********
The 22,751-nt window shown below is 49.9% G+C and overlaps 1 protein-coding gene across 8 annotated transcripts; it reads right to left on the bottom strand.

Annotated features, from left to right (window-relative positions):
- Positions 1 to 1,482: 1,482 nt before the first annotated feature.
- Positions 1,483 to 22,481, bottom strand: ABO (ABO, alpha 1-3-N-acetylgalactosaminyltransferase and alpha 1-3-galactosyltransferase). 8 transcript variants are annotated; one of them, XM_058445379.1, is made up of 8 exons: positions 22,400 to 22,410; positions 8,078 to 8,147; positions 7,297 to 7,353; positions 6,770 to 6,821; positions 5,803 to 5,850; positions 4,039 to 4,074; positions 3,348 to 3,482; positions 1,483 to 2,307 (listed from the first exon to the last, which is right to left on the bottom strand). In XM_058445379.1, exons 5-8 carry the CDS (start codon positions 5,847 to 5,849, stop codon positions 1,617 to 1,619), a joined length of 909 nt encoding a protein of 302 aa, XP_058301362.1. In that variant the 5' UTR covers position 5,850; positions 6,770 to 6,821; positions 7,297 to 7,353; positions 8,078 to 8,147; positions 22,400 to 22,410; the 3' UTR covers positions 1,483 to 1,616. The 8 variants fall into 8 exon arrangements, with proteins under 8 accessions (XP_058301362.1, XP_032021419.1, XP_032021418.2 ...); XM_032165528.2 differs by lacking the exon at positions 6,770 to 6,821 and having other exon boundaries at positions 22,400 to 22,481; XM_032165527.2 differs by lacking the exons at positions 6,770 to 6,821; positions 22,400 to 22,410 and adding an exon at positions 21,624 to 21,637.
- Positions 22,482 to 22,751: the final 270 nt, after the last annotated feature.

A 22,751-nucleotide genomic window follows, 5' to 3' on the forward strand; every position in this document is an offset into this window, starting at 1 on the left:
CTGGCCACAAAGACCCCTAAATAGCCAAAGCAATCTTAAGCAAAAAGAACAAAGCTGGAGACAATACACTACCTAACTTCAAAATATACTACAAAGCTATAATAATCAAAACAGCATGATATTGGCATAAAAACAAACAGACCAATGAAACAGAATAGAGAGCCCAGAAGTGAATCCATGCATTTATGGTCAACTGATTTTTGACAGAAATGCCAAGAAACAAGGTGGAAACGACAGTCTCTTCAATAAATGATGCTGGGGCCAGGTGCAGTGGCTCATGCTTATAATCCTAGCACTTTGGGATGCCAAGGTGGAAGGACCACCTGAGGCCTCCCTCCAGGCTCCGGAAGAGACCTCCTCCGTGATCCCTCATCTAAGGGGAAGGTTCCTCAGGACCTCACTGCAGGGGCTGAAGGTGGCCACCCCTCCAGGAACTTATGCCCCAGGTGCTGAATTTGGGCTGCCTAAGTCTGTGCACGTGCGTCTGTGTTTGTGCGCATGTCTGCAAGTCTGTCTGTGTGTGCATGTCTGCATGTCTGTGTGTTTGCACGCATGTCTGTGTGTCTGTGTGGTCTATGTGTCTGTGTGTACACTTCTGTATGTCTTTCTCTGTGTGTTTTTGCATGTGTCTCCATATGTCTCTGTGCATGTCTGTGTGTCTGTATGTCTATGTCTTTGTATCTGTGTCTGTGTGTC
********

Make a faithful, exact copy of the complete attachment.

The 22,751-nt window shown below is 49.9% G+C and overlaps 1 protein-coding gene across 8 annotated transcripts; it reads right to left on the bottom strand.

Annotated features, from left to right (window-relative positions):
- Positions 1 to 1,482: 1,482 nt before the first annotated feature.
- Positions 1,483 to 22,481, bottom strand: ABO (ABO, alpha 1-3-N-acetylgalactosaminyltransferase and alpha 1-3-galactosyltransferase). 8 transcript variants are annotated; one of them, XM_058445379.1, is made up of 8 exons: positions 22,400 to 22,410; positions 8,078 to 8,147; positions 7,297 to 7,353; positions 6,770 to 6,821; positions 5,803 to 5,850; positions 4,039 to 4,074; positions 3,348 to 3,482; positions 1,483 to 2,307 (listed from the first exon to the last, which is right to left on the bottom strand). In XM_058445379.1, exons 5-8 carry the CDS (start codon positions 5,847 to 5,849, stop codon positions 1,617 to 1,619), a joined length of 909 nt encoding a protein of 302 aa, XP_058301362.1. In that variant the 5' UTR covers position 5,850; positions 6,770 to 6,821; positions 7,297 to 7,353; positions 8,078 to 8,147; positions 22,400 to 22,410; the 3' UTR covers positions 1,483 to 1,616. The 8 variants fall into 8 exon arrangements, with proteins under 8 accessions (XP_058301362.1, XP_032021419.1, XP_032021418.2 ...); XM_032165528.2 differs by lacking the exon at positions 6,770 to 6,821 and having other exon boundaries at positions 22,400 to 22,481; XM_032165527.2 differs by lacking the exons at positions 6,770 to 6,821; positions 22,400 to 22,410 and adding an exon at positions 21,624 to 21,637.
- Positions 22,482 to 22,751: the final 270 nt, after the last annotated feature.

A 22,751-nucleotide genomic window follows, 5' to 3' on the forward strand; every position in this document is an offset into this window, starting at 1 on the left:
CTGGCCACAAAGACCCCTAAATAGCCAAAGCAATCTTAAGCAAAAAGAACAAAGCTGGAGACAATACACTACCTAACTTCAAAATATACTACAAAGCTATAATAATCAAAACAGCATGATATTGGCATAAAAACAAACAGACCAATGAAACAGAATAGAGAGCCCAGAAGTGAATCCATGCATTTATGGTCAACTGATTTTTGACAGAAATGCCAAGAAACAAGGTGGAAACGACAGTCTCTTCAATAAATGATGCTGGGGCCAGGTGCAGTGGCTCATGCTTATAATCCTAGCACTTTGGGATGCCAAGGTGGAAGGACCACCTGAGGCCTCCCTCCAGGCTCCGGAAGAGACCTCCTCCGTGATCCCTCATCTAAGGGGAAGGTTCCTCAGGACCTCACTGCAGGGGCTGAAGGTGGCCACCCCTCCAGGAACTTATGCCCCAGGTGCTGAATTTGGGCTGCCTAAGTCTGTGCACGTGCGTCTGTGTTTGTGCGCATGTCTGCAAGTCTGTCTGTGTGTGCATGTCTGCATGTCTGTGTGTTTGCACGCATGTCTGTGTGTCTGTGTGGTCTATGTGTCTGTGTGTACACTTCTGTATGTCTTTCTCTGTGTGTTTTTGCATGTGTCTCCATATGTCTCTGTGCATGTCTGTGTGTCTGTATGTCTATGTCTTTGTATCTGTGTCTGTGTGTC